Faced with a looming legal deadline to warn teachers and other employees of layoffs, the San Diego Unified school board agreed Tuesday to ask its staff to open talks with labor unions to try to find more savings.

“We need our partners to work with us and find solutions because every one of us in this room wants to save teachers, nurses, counselors, the arts and the only way we can do that now is to look at different solutions,” said school board member Scott Barnett.

But it is unclear how that would work, since the district wrapped up negotiations with its unions last year. The teachers union has already agreed to furloughs that lessen their pay and shorten the school year, along with changes in health benefits. Its work agreement with San Diego Unified is now closed, which means the union and the district don’t have to go to the bargaining table if they don’t want to.

The same goes for other labor groups. It is a puzzling move since San Diego Unified is under the gun to find savings right now; bargaining tends to take a lot of time and ramp up tensions with employees. In short, it is both logistically and politically hairy for the school district to try to negotiate right now.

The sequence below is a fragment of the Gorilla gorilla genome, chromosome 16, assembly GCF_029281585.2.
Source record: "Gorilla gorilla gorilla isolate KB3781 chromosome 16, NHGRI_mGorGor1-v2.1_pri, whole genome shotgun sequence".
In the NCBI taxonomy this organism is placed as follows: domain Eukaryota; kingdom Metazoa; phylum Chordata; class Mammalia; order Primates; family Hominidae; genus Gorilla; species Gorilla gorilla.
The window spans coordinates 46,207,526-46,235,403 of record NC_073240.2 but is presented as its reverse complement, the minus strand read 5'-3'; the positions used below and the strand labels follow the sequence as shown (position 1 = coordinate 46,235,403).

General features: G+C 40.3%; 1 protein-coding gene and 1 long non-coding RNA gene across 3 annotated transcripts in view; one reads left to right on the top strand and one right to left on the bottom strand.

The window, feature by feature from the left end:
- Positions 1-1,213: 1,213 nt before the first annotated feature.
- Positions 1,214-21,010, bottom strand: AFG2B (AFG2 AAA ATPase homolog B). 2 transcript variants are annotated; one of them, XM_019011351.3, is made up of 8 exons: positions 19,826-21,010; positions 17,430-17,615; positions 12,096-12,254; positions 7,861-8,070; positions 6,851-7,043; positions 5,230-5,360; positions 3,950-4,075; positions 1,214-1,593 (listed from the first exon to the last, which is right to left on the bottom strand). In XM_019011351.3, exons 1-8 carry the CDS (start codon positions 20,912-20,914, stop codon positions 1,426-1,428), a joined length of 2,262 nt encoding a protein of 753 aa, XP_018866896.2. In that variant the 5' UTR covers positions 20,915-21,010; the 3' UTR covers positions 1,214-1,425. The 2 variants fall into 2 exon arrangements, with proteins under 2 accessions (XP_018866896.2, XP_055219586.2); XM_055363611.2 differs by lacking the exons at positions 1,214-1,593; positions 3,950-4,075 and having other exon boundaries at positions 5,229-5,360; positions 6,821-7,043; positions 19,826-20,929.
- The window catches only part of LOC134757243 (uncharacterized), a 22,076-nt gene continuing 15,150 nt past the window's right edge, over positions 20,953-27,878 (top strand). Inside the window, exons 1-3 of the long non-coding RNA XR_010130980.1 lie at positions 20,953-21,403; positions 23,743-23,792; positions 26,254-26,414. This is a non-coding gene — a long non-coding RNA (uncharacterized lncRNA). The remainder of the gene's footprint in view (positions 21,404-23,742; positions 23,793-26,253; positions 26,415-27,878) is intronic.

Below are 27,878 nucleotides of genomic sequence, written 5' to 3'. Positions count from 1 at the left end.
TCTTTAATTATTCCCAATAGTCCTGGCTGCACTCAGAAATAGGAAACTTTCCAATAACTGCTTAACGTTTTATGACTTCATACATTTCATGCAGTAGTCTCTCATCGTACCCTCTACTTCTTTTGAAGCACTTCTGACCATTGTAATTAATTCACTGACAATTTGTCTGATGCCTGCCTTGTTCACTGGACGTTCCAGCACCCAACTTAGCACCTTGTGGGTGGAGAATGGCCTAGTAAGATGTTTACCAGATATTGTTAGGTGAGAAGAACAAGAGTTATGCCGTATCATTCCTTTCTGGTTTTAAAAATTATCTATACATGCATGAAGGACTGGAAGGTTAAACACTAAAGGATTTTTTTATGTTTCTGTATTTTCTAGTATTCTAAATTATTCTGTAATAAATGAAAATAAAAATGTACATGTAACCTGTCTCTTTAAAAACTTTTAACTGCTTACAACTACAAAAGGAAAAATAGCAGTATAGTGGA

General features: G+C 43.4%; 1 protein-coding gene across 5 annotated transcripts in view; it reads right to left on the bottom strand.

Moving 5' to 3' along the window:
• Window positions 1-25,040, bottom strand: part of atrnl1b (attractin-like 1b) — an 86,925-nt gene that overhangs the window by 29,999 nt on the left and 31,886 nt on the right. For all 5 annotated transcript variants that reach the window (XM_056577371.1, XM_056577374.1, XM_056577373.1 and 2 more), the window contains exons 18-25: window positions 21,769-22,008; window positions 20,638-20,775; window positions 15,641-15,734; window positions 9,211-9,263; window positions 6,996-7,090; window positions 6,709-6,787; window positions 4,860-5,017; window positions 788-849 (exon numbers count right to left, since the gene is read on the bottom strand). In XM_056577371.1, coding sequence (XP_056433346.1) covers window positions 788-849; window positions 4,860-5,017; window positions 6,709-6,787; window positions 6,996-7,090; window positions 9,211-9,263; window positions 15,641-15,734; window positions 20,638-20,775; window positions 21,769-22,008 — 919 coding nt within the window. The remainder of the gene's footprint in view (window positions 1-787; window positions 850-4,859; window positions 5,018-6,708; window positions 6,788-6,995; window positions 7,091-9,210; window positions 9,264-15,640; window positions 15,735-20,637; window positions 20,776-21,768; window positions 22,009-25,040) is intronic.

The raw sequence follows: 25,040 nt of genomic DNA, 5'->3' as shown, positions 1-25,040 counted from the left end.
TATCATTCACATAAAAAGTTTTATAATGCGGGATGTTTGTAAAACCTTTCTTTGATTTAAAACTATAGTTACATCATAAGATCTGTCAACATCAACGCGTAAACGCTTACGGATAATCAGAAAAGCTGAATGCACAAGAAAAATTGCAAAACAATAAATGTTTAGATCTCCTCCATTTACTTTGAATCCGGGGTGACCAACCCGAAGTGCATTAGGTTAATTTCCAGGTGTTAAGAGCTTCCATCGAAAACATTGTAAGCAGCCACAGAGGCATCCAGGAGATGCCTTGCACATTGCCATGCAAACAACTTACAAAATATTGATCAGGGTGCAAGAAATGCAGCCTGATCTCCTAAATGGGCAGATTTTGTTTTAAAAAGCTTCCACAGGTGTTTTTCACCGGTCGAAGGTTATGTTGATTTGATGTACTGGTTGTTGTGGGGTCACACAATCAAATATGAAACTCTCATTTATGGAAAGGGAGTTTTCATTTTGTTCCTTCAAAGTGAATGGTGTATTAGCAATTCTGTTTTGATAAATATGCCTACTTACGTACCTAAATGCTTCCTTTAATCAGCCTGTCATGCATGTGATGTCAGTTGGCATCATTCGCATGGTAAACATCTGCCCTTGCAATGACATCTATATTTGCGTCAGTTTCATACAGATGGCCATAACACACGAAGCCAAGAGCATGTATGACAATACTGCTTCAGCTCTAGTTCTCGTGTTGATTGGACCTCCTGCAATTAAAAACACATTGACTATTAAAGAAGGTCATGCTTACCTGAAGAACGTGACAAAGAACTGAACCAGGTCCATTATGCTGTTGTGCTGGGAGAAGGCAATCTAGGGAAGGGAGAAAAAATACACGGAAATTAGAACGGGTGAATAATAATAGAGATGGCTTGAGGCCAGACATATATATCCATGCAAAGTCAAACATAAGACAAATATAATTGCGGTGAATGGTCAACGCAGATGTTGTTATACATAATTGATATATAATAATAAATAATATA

I tried to get more details from the school board after the meeting. I wanted to know whether “opening discussions” could mean something less or something different than negotiating over labor agreements.

But Barnett and other school board members were skittish about explaining much more about why they were asking to open discussions and what it meant, since they agreed to make the move in closed session. I’ll update the blog if I find out anything more.

Please contact Emily Alpert directly at emily.alpert@voiceofsandiego.org or 619.550.5665 and follow her on Twitter: twitter.com/emilyschoolsyou.

Emily Alpert

Emily Alpert was formerly the education reporter for Voice of San Diego.

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